Sunday, August 21, 2011

Increasing Housing Density by Dividing Existing Houses

This month's Owner Builder magazine features "Two Houses from One" by Amanda Scully. This describes how a detached house was turned into a duplex, by placing a fireproof dividing wall through one side of the hallway. The wall was continued out into the garden to provide privacy. As the article points out this is a way to reuse overly large houses, avoiding the financial and environmental expense of demolishing and rebuilding. While the article describes modification of an old house with a large garden, it would be interesting to see how this would be done with newer "McMansions".

Increasing the density of housing in suburbs would have social benefits by increasing the amount of money available for public services, such as buses, as well as reducing the environmental footprint of buildings. Of course some residents may not like the character of their suburb being changed. But they may prefer this be done subtly by dividing existing houses, than by knocking them down and building multistory apartment blocks.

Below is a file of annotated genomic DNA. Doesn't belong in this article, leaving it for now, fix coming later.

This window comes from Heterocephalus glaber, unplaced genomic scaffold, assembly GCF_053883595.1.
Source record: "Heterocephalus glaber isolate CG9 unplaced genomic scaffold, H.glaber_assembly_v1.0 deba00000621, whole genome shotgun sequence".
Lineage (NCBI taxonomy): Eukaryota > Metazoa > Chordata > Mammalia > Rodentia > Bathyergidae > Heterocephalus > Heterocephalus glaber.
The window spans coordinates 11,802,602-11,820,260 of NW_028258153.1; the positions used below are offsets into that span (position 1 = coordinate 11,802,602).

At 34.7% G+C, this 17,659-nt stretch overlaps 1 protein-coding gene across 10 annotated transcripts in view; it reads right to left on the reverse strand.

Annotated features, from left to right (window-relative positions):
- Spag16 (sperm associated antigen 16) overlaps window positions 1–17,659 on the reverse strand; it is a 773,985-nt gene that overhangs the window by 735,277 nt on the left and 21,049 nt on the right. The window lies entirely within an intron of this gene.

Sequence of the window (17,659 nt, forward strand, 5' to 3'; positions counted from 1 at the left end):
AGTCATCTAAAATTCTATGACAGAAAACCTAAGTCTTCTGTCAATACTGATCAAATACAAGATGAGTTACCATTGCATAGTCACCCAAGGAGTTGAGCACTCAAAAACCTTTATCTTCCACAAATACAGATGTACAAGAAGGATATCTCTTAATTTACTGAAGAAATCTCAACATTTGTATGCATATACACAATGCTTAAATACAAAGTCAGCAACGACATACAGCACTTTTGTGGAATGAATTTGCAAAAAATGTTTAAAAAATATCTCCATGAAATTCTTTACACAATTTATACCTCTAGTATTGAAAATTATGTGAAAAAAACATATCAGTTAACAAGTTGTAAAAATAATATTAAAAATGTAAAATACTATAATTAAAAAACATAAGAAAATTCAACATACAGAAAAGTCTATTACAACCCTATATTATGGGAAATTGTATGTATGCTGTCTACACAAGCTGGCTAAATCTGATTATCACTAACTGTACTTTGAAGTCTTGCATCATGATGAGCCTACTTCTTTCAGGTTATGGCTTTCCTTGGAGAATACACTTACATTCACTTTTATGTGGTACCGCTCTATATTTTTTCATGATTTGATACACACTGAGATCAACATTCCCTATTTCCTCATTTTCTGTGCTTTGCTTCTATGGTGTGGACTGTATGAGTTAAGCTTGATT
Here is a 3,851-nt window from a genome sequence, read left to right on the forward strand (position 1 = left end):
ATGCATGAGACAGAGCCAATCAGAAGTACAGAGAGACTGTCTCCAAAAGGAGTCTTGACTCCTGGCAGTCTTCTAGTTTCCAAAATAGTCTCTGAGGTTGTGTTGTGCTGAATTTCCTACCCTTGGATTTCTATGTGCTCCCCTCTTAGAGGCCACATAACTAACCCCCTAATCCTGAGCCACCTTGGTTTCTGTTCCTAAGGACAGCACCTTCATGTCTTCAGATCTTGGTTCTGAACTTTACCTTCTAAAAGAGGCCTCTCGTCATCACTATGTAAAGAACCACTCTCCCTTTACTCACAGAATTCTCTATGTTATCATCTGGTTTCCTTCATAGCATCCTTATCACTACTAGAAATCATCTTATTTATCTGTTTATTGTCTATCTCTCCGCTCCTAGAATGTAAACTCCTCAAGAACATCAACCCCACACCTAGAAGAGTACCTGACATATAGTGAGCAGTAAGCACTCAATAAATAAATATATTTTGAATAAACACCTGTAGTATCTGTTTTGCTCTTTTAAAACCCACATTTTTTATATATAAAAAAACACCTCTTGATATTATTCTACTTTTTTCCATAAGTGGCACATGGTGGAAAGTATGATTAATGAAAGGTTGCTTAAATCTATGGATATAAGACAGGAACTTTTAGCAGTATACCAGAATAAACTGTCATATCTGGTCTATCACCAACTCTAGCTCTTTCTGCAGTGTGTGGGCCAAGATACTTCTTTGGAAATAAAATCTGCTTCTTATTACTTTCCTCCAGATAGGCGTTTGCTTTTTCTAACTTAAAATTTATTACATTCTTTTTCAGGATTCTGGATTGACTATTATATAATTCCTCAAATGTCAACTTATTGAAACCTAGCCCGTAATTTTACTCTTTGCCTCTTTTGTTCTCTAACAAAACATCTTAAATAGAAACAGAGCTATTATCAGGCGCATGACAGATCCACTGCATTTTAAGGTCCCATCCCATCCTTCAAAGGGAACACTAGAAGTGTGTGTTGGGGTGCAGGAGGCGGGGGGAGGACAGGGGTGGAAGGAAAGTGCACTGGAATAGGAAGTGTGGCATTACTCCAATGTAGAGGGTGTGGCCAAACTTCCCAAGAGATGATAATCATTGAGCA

The same magazine follows with an excerpt from the book "In-laws, Outlaws, and Granny Flats: Your Guide to Turning One House into Two Homes" by Michael Litchfield (Taunton Press, 2011). This describes what are known in the USA as "accessory dwelling units" (ADUs). Apart from grannies, these might be used by students.

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